Real Estate: Should You Double as Property Manager & Primary Contractor?



The real estate market in late 2021 is still booming, but it’s largely still a seller’s market. And while this is great for the real estate business (and for eager seller’s), some property managers are having a hard time trying to keep up.

But what about those property managers who also act as primary contractors? Well, it’s a busy life to say the least, especially now. 

Contractors don’t typically manage properties. But you’d be surprised to learn that many of  those just starting out in the real estate world are doubling as property manager and primary contractor. And in many ways this can be of great benefit because you’re the one performing the maintenance, purchasing new properties, and building new homes.

So what are the tools that you’ll need to have to be successful as both a property manager and a contractor? The following post will give you the answers. 

Transportation

As a property manager, you’re mostly sitting in an office for most of the day. But when you also double as a contractor, your office time is going to be fairly limited. As such, you’ll also need to have adequate transportation and tools to perform all of your duties.

Being a property manager, you’re going to want to maintain a professional appearance at all times. And though you’d probably like to drive up to the job site in your BMW while wearing a suit and tie, this probably isn’t the most practical approach.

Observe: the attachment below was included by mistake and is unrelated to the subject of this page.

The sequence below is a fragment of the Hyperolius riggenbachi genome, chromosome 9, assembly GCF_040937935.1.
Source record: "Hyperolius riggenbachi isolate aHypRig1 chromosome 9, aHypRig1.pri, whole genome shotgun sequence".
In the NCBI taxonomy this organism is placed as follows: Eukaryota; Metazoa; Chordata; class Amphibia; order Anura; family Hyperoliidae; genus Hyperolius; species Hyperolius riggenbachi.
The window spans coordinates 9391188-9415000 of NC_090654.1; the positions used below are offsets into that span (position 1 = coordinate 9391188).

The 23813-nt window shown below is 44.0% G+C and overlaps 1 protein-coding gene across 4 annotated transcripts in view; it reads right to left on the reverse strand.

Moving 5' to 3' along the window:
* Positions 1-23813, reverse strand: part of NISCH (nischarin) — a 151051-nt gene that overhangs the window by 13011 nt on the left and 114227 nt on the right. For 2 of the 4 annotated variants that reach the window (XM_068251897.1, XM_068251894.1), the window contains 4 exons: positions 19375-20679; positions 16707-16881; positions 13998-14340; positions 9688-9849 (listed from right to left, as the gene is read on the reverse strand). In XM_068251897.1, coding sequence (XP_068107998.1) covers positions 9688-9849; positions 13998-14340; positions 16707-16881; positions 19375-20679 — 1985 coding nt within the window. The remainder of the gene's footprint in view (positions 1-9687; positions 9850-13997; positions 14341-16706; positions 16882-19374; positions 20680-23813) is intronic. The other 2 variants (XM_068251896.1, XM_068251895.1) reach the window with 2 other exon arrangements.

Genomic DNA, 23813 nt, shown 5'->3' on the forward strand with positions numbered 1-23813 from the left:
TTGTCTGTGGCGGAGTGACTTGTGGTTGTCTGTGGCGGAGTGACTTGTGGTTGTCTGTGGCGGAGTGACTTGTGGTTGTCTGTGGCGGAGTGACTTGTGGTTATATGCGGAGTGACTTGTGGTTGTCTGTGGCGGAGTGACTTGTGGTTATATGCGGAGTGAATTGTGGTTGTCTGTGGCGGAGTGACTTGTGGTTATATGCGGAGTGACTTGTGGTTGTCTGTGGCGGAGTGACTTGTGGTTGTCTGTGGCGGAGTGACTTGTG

Thankfully, you can rent a professional work truck so you can bring all of your tools to the job site, while still looking distinguished. But you’ll probably want to leave your suit and tie back at the office.

Additionally, renting a work truck with a towing package is also an option for larger jobs where you need to transport heavy equipment and tools.

Time Management

While it’s easy to imagine the daily life of a busy contractor, being both a contractor and a property manager can have you burning your candle at both ends if you’re not careful. 

So how do you avoid complete burnout? The answer is by developing your time management skills. 

Time management is one of the many soft-skills that all trades require. For example, if you wake up at 9am and want to go to bed by 10, you literally have 13 hours in the day to play with. But it’s how to most wisely utilize those 13 hours that matter the most.

Time management is sometimes best accomplished by developing a strict schedule. And by adhering to that schedule. Though there will be times where things just “happen,” you’ll be better prepared to organize and reprioritize your time if you have allotted time set aside for each task.

Basically, if you’re on the job site, you also need to be available to take calls at certain times, and to show properties or handle accounts. Developing a system to execute these tasks is going to be your best strategy. 

Hired Help

The last thing you’ll want to do if you’re a property manager and a contractor is to spread yourself too thin. Though you might be able to handle a heavy workload, you also need to set aside time for yourself, and to decompress after a full day’s work.

Hiring an office manager might just be the best foot forward when it comes to managing your properties and performing contract work. 

Additionally, hiring help on the job site is also a great strategy because you’ll be able to get much more done. And you won’t feel like you have to do it all, which can become overwhelming after a long period of time.

It is possible to both manage properties and have a contracting business. But you’ll have to really put your nose to the grindstone to make this work. And it will be worth it in the end when you’re able to sell your wonderful properties and pad your bank account.